5. Sylvia, Washington S says:

      We recently moved from a school district that had an excellent "human growth & development" program in their middle school. Parents were notified by letter of dates to attend parent previews of course material. These presentations were given by a professional at the district level who had been doing them for many years and was well equipped to handle all questions. On average there were 20 to 30 parents at each one I attended for 3 years in a row. I was happy with the curriculum generally because they were very, very careful how they presented information on AIDS and HIV and they stuck to an abstinence based program. The 8th grade program had one video I disapproved of and some material that I thought might contradict what I was teaching my kids if it was presented in the wrong way. I met with the 2 teachers who were presenting that program, both young PE teachers, and indicated to them that I was Catholic and was engaged in teaching my sons age-appropriate information about sexual intercourse and marriage and responsibility, all according to our faith. I was surprised when both teachers told me they were Catholic and that they felt fortunate that they hadn't been required by the district's program to present anything that was contrary to our faith. That was a relief. But I still questioned them in detail about the parts of the program that worried me, and their explanations were very satisfactory. I did exempt my son from viewing the video that had vague but ambiguous material concerning same-sex relations.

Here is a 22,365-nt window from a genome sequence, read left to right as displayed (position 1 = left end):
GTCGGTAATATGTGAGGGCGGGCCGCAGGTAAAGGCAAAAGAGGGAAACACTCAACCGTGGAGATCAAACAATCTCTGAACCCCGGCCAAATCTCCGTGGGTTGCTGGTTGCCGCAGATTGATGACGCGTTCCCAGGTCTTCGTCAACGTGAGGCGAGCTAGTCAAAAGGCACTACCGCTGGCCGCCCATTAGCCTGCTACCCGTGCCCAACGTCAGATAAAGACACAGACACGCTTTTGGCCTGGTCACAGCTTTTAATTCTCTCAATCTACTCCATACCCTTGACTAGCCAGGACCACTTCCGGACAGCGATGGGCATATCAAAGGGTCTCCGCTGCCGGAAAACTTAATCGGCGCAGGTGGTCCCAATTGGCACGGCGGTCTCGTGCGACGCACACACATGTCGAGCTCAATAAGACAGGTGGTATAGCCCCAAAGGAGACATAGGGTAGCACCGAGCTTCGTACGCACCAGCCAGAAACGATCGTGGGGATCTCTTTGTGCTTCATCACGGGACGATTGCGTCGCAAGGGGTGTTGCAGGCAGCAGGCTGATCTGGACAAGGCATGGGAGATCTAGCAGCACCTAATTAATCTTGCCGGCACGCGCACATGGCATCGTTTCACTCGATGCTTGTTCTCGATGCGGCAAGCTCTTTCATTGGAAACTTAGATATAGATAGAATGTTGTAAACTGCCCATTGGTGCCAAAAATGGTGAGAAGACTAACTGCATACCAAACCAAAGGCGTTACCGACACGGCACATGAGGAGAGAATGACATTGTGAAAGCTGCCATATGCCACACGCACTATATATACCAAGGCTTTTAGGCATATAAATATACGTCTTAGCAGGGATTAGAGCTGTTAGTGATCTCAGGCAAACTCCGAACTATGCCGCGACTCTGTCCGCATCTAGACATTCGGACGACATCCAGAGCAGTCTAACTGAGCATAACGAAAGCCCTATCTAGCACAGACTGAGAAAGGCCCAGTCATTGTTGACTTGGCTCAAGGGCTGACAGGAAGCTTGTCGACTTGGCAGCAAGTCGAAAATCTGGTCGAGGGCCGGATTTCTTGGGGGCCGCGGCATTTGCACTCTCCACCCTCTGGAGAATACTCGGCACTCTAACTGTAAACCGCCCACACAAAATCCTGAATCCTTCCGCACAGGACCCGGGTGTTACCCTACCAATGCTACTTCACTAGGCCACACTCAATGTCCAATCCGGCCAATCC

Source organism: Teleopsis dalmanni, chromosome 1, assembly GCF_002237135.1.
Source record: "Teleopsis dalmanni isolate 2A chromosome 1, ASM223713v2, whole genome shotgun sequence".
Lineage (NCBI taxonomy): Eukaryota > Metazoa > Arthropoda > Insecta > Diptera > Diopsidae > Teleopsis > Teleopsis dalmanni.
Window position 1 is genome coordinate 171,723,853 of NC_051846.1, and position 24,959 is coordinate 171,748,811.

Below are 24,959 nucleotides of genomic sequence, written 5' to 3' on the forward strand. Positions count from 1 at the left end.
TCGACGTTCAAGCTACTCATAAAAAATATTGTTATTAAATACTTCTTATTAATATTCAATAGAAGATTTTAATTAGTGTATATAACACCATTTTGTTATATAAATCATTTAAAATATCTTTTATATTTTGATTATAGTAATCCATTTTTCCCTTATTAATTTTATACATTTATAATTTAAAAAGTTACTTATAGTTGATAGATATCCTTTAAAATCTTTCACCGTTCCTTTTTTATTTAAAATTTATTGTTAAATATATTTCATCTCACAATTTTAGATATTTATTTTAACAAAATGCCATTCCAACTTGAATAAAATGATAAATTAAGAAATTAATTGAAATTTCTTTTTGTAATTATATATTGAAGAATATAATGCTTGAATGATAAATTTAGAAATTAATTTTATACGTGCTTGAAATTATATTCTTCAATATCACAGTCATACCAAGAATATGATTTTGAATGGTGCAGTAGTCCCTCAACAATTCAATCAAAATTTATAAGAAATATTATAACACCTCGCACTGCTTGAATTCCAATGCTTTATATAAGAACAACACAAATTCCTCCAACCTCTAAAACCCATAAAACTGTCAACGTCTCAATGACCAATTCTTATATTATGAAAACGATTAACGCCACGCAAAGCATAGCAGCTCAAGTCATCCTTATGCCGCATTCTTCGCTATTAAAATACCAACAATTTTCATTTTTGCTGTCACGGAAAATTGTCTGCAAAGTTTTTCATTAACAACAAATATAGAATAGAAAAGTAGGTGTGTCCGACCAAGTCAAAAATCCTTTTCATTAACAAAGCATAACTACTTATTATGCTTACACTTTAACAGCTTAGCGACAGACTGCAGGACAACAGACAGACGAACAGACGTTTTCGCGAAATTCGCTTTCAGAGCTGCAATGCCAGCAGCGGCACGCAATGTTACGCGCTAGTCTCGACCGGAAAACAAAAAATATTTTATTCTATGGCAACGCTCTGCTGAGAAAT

Contrast that with the school district in the small town we've moved to. The first year I received a letter notification of parental preview for my oldest son's high school fresham class. It was not presented by a district representative. It was an English teacher and a math teacher. I was one of two parents there. The material presented was horrible. It was not abstinence based. It was as if it was an open sex lab. There was no text or textbook. There was to be lots of touchy-feely talk in the classroom about feelings and inclinations and acceptance of "alternatives". There would be samples of contraceptives and demonstrations of same. The English teacher told me that she would be demonstrating a condom on a banana. I objected to everything. In fact, I argued with the woman about who decided whether that should be presented and who had informed ALL the parents that the teachers were doing such things in class. Her answer indicated that the group of teachers who had been assigned this teaching task had made the decisions and in fact it was sort of iffy at that point.

      No school board. No parental input. No parental notification. Nothing.

      I asked why. Her answer: The kids are having sex anyway. They need to know this stuff.